A Piper Cub left an airfield in Queens and hit a building in the Bronx. There had been other accidents. Talk was that local drag racers had been siphoning gas from the planes at night to fuel up their funny cars. Eventually the airfield was closed, then abandoned: bygone blimps and skywriters soon just a neighborhood fever dream. When the operators left, they shut off the pumps that kept the runways dry, and the marsh took over again, springing back up through the seams and cracks and oozing out over the tarmac. Before long, the phragmites reigned, reed forests ringing broad, shallow ponds of brackish muck: rainwater from above, bay water from below, and who knows what else. Such mud. Heavy metals. Superfund soup. In summer, driving past on the expressway just to the east, you could smell the rot, as though the borough had gangrene. Seventy acres on the city’s watery fringe: privately owned, someone said, as we ducked through a hole in the chain link fence. No one knew by whom or worried that anyone might care. This was a wilderness.
It was winter. A Saturday morning. We parked on a dead-end street next to a fleet of panel trucks that said Tastykake. Zhukovin was from around here, he knew the way, it was his idea, we thought he was full of it. He was a skinny, sharp-tongued Ukrainian with a murky source of income. Among other things, he owned a skate-sharpening machine and did our blades from time to time. He’d been sneaking into the airport with his Flushing stoner buddies for a few years now. We pushed into the reeds, through the fence, and finally onto the ice, which, at the edges, was the color of milk coffee and gritty with panicles and the general shittiness of the place.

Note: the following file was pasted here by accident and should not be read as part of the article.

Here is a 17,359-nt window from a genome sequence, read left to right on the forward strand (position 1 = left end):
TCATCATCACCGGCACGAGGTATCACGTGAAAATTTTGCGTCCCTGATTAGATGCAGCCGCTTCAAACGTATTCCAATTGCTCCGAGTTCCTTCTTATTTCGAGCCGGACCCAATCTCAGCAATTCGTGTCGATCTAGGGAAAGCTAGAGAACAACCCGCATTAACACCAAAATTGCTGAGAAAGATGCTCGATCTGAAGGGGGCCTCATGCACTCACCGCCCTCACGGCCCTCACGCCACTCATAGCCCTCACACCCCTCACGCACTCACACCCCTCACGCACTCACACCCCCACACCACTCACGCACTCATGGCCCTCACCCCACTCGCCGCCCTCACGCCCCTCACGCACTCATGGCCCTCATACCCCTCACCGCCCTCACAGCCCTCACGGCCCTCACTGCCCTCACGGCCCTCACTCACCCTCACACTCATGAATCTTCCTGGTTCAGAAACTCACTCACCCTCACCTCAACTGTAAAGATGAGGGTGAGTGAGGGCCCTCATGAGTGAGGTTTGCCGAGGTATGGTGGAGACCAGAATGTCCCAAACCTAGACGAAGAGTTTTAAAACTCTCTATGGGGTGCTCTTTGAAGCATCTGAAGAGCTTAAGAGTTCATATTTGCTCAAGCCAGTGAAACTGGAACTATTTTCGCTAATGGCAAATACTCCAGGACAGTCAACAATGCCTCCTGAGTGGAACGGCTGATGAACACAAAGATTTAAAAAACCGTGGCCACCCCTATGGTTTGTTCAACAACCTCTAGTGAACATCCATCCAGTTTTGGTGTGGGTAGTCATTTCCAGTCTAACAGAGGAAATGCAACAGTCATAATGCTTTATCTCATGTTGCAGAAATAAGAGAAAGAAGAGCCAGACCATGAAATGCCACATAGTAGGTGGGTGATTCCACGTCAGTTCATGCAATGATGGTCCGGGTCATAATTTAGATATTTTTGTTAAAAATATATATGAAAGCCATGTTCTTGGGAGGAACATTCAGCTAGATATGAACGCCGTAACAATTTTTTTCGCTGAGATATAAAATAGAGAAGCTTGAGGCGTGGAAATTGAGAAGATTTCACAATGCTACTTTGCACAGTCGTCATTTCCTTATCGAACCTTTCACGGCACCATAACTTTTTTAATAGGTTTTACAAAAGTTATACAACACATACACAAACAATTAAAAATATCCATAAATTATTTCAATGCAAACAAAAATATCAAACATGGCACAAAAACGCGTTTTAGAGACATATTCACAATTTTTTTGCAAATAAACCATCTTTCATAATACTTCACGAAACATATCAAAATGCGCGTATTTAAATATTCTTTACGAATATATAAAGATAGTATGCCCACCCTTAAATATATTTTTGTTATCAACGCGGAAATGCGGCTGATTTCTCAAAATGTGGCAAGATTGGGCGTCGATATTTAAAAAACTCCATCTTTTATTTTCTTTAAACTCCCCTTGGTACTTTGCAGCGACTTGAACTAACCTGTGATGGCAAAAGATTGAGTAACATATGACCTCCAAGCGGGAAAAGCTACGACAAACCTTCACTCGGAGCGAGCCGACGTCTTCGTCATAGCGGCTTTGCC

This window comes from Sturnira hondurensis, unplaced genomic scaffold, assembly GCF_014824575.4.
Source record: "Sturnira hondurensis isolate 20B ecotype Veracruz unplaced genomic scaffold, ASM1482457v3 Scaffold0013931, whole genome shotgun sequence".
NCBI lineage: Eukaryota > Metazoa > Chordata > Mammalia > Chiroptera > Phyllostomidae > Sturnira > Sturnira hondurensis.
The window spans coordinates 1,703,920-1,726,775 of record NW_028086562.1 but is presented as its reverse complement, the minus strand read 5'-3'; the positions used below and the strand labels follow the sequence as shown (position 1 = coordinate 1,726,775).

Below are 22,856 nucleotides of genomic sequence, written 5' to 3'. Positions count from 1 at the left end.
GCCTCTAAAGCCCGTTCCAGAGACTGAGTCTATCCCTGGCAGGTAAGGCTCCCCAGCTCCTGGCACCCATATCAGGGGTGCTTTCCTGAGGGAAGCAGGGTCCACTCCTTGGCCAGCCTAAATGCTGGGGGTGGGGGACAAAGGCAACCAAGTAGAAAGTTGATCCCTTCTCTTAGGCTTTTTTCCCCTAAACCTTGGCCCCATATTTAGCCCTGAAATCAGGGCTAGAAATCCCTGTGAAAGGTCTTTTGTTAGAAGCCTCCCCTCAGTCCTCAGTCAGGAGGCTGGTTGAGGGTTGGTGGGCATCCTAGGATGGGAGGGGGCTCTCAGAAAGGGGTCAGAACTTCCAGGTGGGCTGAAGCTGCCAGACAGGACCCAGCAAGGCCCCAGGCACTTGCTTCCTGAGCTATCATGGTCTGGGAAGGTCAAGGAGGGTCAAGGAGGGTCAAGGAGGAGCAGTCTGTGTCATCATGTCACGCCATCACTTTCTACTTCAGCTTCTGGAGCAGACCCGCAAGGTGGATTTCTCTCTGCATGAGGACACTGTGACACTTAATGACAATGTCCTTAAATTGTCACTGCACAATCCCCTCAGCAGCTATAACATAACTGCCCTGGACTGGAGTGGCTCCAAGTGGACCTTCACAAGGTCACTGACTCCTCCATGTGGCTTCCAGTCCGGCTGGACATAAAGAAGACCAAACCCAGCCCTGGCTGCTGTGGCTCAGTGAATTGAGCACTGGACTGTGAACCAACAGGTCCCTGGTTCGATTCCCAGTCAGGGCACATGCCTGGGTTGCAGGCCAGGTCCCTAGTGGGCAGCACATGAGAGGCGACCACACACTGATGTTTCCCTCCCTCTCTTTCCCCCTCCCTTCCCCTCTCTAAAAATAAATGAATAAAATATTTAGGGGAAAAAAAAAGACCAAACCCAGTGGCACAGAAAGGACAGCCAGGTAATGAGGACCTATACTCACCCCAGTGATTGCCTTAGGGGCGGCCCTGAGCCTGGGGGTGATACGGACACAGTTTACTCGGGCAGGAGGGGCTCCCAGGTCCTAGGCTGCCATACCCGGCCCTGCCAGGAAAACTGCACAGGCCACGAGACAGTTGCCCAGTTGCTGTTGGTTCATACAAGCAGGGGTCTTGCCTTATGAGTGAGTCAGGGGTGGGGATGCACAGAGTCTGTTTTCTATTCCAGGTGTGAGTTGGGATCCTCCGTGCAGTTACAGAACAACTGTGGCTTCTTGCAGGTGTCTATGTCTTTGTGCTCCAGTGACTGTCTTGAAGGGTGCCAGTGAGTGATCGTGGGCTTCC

More reeds and then wow; Zhukovin wasn’t full of it, not at all. The vista opened up: acres of ice, dark and clean, pewter under a low gray sun. There were some unfrozen patches maintained by Canada geese that shuddered and crapped on the shelf of thin ice ringing the open water. In the distance you could see the end of the ice, where it ran up to rutted asphalt and piles of debris, and then beyond that the expressway and the baseball stadium and the intermittent vault of jets taking off from the airport nearby that had rendered this one obsolete.
We waddled onto the ice and did little bunny hops to test it. Solid. The weather had been wicked cold for a week. The water wasn’t deep; you wouldn’t drown. Still, you didn’t want to punch through. You didn’t want the ooze in your boots. Zhukovin led us out to a rusted tanker truck stranded in the middle of the ice. The crews had abandoned it there, as though fleeing an advancing army. Make and model unknown, year probably circa Nixon. Graffiti on the tank, windows punched out, hood gone, engine stripped. The ice was at the level of the wheel wells, axle deep. “Lingerie, remember lingerie?” someone said, in an Australian accent. We sat on the truck’s siding and began lacing up our skates, giddy with the improbability of it all: a clean sheet in an industrial waste, as luscious as a Polynesian lagoon. There were eight of us. We’d rounded each other up the night before.